American Heart Association Awards $1.2M in COVID-Related Heart, Brain Research Grants
Less than a month after issuing a rapid-response call for scientific research proposals for fast-tracked studies about the effects of COVID-19 on the body’s cardiovascular and cerebrovascular systems, the American Heart Association (AHA; www.heart.org) awarded $1.2 million in grants to teams at 12 institutions across the U.S.—including the University of Nebraska Medical Center—to begin this unprecedented work.
The University of Nebraska Medical Center team will be led by Rebekah L. Gundry, Ph.D., professor and vice chair of Cellular and Integrative Physiology, with a research focus on “Harnessing Glycomics to Understand Myocardial Injury in COVID-19.” This group will explore specific pathways and biomarkers to identify those most at risk for COVID-19 infection, as well as cardiovascular complications from the virus. Ultimately, the Nebraska team will look to develop the means for personalized medicine and future genomic testing and treatment.
AHA awarded the additional 11 research grants to teams at: Cleveland Clinic; Columbia University Irving Medical Center; Brigham and Women’s Hospital, Harvard Medical School; Kaiser Permanente Southern California; Massachusetts General Hospital; Mayo Clinic; Stanford University; University of California, Los Angeles; University of California, San Francisco; University of Colorado; and University of Massachusetts.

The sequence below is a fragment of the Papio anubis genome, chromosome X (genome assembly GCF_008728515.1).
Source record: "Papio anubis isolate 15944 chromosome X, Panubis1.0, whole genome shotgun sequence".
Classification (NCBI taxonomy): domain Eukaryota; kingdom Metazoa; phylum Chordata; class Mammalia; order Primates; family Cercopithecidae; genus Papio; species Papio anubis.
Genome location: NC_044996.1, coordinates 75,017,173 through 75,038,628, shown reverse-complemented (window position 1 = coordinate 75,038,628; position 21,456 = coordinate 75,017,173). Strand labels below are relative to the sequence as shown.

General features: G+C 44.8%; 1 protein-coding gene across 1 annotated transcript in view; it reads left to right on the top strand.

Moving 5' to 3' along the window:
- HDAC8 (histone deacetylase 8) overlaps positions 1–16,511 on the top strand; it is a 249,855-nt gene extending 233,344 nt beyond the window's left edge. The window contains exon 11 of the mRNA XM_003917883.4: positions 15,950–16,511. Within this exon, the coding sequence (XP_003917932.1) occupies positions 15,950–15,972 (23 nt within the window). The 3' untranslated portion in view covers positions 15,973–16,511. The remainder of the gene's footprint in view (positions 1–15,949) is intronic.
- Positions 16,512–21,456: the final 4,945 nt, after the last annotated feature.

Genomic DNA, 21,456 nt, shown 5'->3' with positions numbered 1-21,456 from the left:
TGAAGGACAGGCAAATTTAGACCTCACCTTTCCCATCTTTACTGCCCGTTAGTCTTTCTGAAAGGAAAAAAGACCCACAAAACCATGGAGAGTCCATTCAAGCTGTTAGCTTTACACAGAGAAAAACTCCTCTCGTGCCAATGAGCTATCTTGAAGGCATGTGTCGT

Research will get underway as early as June 1, with findings expected in less than six to nine months for most of the studies. Several researchers aim to have actionable outcomes before a new anticipated wave of COVID-19 strikes in the winter.
Funding research such as these projects is a cornerstone of the American Heart Association’s life-saving mission. AHA has funded more than $4.6 billion in cardiovascular research since 1949, making it the single largest non-government supporter of heart and brain health research in the U.S. To learn more, visit www.heart.org or call 1-(800) AHA-USA1.